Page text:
— Justice Ruth Bader Ginsburg
U.S. Supreme Court Justice Ruth Bader Ginsburg has died today at age 87 due to complications related to pancreatic cancer.
She was first diagnosed with early stage pancreatic cancer in 2009. She had no symptoms of the disease at the time – it was discovered during a regular checkup. She had surgery to remove the body and tail of her pancreas, along with her spleen. Afterward, Justice Ginsburg said the experience gave her “an enhanced appreciation for the joys of being alive.”
In summer 2019, a tumor was detected on her pancreas, and a biopsy was performed. And this past July, she announced she was receiving treatment for a cancer recurrence to her liver.
Justice Ginsburg had numerous bouts with cancer, including colon cancer in 1999 and, in late 2018, cancerous nodules were removed from her left lung.
Over the past 11 years, as a long-term pancreatic cancer survivor, she gave hope to many patients facing the disease.
The Pancreatic Cancer Action Network (PanCAN) is determined to continue fighting for progress for patients so that more people have a chance at longer survival.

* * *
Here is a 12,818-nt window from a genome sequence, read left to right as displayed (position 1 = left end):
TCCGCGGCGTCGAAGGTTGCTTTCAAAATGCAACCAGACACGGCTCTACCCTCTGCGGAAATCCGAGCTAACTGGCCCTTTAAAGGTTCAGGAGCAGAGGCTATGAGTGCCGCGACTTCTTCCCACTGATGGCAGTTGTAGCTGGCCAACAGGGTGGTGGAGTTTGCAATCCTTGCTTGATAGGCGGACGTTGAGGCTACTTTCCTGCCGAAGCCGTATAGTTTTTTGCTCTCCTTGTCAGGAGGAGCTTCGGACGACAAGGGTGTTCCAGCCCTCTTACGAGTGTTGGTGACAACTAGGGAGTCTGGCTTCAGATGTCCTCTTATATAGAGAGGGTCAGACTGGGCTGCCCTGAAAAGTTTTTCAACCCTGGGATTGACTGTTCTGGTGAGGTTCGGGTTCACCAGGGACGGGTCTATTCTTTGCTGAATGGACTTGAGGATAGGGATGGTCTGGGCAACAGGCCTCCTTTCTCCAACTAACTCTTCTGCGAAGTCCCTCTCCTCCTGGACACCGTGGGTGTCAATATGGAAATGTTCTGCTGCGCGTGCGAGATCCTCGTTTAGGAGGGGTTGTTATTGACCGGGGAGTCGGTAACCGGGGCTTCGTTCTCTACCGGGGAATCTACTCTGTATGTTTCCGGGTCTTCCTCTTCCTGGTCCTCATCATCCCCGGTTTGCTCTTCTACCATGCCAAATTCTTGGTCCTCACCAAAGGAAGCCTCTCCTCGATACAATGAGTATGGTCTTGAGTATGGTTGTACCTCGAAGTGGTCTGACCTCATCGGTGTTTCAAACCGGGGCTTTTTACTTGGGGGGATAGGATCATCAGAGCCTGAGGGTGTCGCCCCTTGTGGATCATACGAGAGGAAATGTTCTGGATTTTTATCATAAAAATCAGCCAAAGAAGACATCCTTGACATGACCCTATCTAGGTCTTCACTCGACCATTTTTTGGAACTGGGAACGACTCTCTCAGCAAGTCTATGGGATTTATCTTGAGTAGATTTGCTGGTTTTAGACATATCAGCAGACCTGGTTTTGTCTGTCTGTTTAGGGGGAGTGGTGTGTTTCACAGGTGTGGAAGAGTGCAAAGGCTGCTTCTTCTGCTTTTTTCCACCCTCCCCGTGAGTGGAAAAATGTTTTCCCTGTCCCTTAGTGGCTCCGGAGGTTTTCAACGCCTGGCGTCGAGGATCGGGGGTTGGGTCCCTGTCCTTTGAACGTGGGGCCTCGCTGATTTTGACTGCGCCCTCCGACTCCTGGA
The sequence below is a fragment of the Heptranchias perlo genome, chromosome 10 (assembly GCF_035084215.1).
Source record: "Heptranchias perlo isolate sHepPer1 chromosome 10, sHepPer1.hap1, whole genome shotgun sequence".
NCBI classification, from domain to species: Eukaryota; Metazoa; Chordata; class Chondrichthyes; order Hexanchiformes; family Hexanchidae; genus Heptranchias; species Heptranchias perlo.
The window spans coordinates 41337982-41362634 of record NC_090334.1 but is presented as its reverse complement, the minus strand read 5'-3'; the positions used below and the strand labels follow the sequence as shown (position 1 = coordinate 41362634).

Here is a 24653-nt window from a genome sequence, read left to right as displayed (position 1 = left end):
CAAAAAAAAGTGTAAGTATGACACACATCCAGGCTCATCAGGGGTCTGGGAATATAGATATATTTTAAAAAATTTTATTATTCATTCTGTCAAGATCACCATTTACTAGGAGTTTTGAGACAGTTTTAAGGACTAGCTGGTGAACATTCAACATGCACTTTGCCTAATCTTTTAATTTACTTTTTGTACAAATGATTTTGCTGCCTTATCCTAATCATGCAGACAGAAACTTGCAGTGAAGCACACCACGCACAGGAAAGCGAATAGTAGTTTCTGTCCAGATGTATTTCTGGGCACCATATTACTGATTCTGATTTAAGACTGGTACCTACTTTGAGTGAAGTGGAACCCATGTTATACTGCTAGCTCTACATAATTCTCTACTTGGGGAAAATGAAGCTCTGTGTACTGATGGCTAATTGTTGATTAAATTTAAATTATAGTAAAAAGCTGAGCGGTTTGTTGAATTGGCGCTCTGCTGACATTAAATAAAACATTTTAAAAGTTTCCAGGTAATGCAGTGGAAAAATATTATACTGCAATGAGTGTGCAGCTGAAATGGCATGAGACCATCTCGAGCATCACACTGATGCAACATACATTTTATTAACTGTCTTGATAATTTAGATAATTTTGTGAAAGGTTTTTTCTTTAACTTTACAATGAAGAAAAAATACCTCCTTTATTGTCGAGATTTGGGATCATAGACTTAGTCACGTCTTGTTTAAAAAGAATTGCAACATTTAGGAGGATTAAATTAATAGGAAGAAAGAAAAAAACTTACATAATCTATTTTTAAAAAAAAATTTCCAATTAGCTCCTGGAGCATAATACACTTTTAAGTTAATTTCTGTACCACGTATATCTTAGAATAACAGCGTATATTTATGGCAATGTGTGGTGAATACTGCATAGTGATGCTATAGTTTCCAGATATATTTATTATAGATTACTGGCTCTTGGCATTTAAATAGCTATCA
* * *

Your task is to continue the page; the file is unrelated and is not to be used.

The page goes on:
“Justice Ginsburg’s death is tragic, and it is yet another push for PanCAN to continue fighting for more research and better treatment options for all patients,” said PanCAN President and CEO Julie Fleshman, JD, MBA. “Though the statistics are grim, there is reason to hope. There is a growing pancreatic cancer scientific community, many new clinical trials that could lead to new treatment options, and information and resources for patients and families fighting this disease.”
One of those resources is PanCAN’s Patient Services, a program where highly trained and compassionate case managers provide free, personalized information about the disease, including treatment options and support services.
Pancreatic cancer is the third leading cause of cancer-related deaths in the United States and has a five-year survival rate of 10%.
PanCAN sends its deepest condolences to Justice Ginsburg’s family during this difficult time.
In tribute to her, we will continue to fight for the things we care about and do it in a way that will lead others to join us.